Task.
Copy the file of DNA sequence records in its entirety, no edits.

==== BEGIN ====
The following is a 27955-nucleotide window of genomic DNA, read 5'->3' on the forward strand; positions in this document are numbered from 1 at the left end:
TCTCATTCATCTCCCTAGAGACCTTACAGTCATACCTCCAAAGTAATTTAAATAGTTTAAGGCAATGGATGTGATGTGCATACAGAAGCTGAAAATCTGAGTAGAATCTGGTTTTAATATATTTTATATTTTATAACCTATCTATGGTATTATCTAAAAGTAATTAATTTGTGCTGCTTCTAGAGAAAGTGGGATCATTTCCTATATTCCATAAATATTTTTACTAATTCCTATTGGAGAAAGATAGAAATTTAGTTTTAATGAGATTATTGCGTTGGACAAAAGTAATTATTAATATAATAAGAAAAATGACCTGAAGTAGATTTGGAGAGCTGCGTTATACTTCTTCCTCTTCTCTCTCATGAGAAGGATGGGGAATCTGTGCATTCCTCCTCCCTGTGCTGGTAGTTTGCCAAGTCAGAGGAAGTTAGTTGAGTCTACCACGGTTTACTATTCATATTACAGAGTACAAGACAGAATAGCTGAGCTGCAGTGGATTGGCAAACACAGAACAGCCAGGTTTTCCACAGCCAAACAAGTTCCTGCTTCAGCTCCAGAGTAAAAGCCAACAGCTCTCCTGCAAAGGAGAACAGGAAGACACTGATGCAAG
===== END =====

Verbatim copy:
The following is a 27955-nucleotide window of genomic DNA, read 5'->3' on the forward strand; positions in this document are numbered from 1 at the left end:
TCTCATTCATCTCCCTAGAGACCTTACAGTCATACCTCCAAAGTAATTTAAATAGTTTAAGGCAATGGATGTGATGTGCATACAGAAGCTGAAAATCTGAGTAGAATCTGGTTTTAATATATTTTATATTTTATAACCTATCTATGGTATTATCTAAAAGTAATTAATTTGTGCTGCTTCTAGAGAAAGTGGGATCATTTCCTATATTCCATAAATATTTTTACTAATTCCTATTGGAGAAAGATAGAAATTTAGTTTTAATGAGATTATTGCGTTGGACAAAAGTAATTATTAATATAATAAGAAAAATGACCTGAAGTAGATTTGGAGAGCTGCGTTATACTTCTTCCTCTTCTCTCTCATGAGAAGGATGGGGAATCTGTGCATTCCTCCTCCCTGTGCTGGTAGTTTGCCAAGTCAGAGGAAGTTAGTTGAGTCTACCACGGTTTACTATTCATATTACAGAGTACAAGACAGAATAGCTGAGCTGCAGTGGATTGGCAAACACAGAACAGCCAGGTTTTCCACAGCCAAACAAGTTCCTGCTTCAGCTCCAGAGTAAAAGCCAACAGCTCTCCTGCAAAGGAGAACAGGAAGACACTGATGCAAG